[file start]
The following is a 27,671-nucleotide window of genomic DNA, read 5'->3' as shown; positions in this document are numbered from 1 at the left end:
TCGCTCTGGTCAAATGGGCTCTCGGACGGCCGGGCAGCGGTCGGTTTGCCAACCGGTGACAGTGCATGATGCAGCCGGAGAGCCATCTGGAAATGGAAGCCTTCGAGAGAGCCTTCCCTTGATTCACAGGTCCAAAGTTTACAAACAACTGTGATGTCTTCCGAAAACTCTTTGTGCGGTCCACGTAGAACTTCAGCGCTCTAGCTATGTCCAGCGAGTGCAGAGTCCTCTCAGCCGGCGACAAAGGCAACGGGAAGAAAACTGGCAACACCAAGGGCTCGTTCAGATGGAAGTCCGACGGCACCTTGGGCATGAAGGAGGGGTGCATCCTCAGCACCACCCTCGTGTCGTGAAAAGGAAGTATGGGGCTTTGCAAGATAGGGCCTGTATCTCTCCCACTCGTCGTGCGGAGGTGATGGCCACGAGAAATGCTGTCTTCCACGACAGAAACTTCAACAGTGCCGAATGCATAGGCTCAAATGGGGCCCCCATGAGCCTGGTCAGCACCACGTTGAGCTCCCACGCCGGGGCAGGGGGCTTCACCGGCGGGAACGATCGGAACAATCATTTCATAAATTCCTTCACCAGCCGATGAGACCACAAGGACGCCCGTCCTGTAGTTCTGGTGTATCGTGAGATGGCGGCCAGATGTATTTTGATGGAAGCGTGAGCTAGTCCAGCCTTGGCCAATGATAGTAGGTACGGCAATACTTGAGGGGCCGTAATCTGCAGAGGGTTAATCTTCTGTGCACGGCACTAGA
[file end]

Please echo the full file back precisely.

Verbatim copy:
The following is a 27,671-nucleotide window of genomic DNA, read 5'->3' as shown; positions in this document are numbered from 1 at the left end:
TCGCTCTGGTCAAATGGGCTCTCGGACGGCCGGGCAGCGGTCGGTTTGCCAACCGGTGACAGTGCATGATGCAGCCGGAGAGCCATCTGGAAATGGAAGCCTTCGAGAGAGCCTTCCCTTGATTCACAGGTCCAAAGTTTACAAACAACTGTGATGTCTTCCGAAAACTCTTTGTGCGGTCCACGTAGAACTTCAGCGCTCTAGCTATGTCCAGCGAGTGCAGAGTCCTCTCAGCCGGCGACAAAGGCAACGGGAAGAAAACTGGCAACACCAAGGGCTCGTTCAGATGGAAGTCCGACGGCACCTTGGGCATGAAGGAGGGGTGCATCCTCAGCACCACCCTCGTGTCGTGAAAAGGAAGTATGGGGCTTTGCAAGATAGGGCCTGTATCTCTCCCACTCGTCGTGCGGAGGTGATGGCCACGAGAAATGCTGTCTTCCACGACAGAAACTTCAACAGTGCCGAATGCATAGGCTCAAATGGGGCCCCCATGAGCCTGGTCAGCACCACGTTGAGCTCCCACGCCGGGGCAGGGGGCTTCACCGGCGGGAACGATCGGAACAATCATTTCATAAATTCCTTCACCAGCCGATGAGACCACAAGGACGCCCGTCCTGTAGTTCTGGTGTATCGTGAGATGGCGGCCAGATGTATTTTGATGGAAGCGTGAGCTAGTCCAGCCTTGGCCAATGATAGTAGGTACGGCAATACTTGAGGGGCCGTAATCTGCAGAGGGTTAATCTTCTGTGCACGGCACTAGA